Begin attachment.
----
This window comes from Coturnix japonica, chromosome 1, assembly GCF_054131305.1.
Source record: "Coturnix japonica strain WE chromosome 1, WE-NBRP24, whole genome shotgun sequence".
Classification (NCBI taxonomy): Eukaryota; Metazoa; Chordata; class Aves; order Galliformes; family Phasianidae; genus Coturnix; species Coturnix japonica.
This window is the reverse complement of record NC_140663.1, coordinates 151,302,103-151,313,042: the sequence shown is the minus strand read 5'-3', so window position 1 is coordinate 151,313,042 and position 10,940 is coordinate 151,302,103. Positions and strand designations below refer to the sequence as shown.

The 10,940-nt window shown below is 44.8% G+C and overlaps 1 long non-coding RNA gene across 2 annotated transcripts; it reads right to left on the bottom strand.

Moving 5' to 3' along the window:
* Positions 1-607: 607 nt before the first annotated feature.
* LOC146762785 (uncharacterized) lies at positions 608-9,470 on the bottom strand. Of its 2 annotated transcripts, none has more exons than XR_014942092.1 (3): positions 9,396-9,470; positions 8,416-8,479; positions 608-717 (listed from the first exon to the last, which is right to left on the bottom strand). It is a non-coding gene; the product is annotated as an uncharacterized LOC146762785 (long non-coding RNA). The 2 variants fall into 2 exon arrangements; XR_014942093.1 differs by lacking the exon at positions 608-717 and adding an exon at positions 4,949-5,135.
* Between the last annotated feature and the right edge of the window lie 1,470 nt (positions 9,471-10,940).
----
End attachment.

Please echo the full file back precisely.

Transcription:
This window comes from Coturnix japonica, chromosome 1, assembly GCF_054131305.1.
Source record: "Coturnix japonica strain WE chromosome 1, WE-NBRP24, whole genome shotgun sequence".
Classification (NCBI taxonomy): Eukaryota; Metazoa; Chordata; class Aves; order Galliformes; family Phasianidae; genus Coturnix; species Coturnix japonica.
This window is the reverse complement of record NC_140663.1, coordinates 151,302,103-151,313,042: the sequence shown is the minus strand read 5'-3', so window position 1 is coordinate 151,313,042 and position 10,940 is coordinate 151,302,103. Positions and strand designations below refer to the sequence as shown.

The 10,940-nt window shown below is 44.8% G+C and overlaps 1 long non-coding RNA gene across 2 annotated transcripts; it reads right to left on the bottom strand.

Moving 5' to 3' along the window:
* Positions 1-607: 607 nt before the first annotated feature.
* LOC146762785 (uncharacterized) lies at positions 608-9,470 on the bottom strand. Of its 2 annotated transcripts, none has more exons than XR_014942092.1 (3): positions 9,396-9,470; positions 8,416-8,479; positions 608-717 (listed from the first exon to the last, which is right to left on the bottom strand). It is a non-coding gene; the product is annotated as an uncharacterized LOC146762785 (long non-coding RNA). The 2 variants fall into 2 exon arrangements; XR_014942093.1 differs by lacking the exon at positions 608-717 and adding an exon at positions 4,949-5,135.
* Between the last annotated feature and the right edge of the window lie 1,470 nt (positions 9,471-10,940).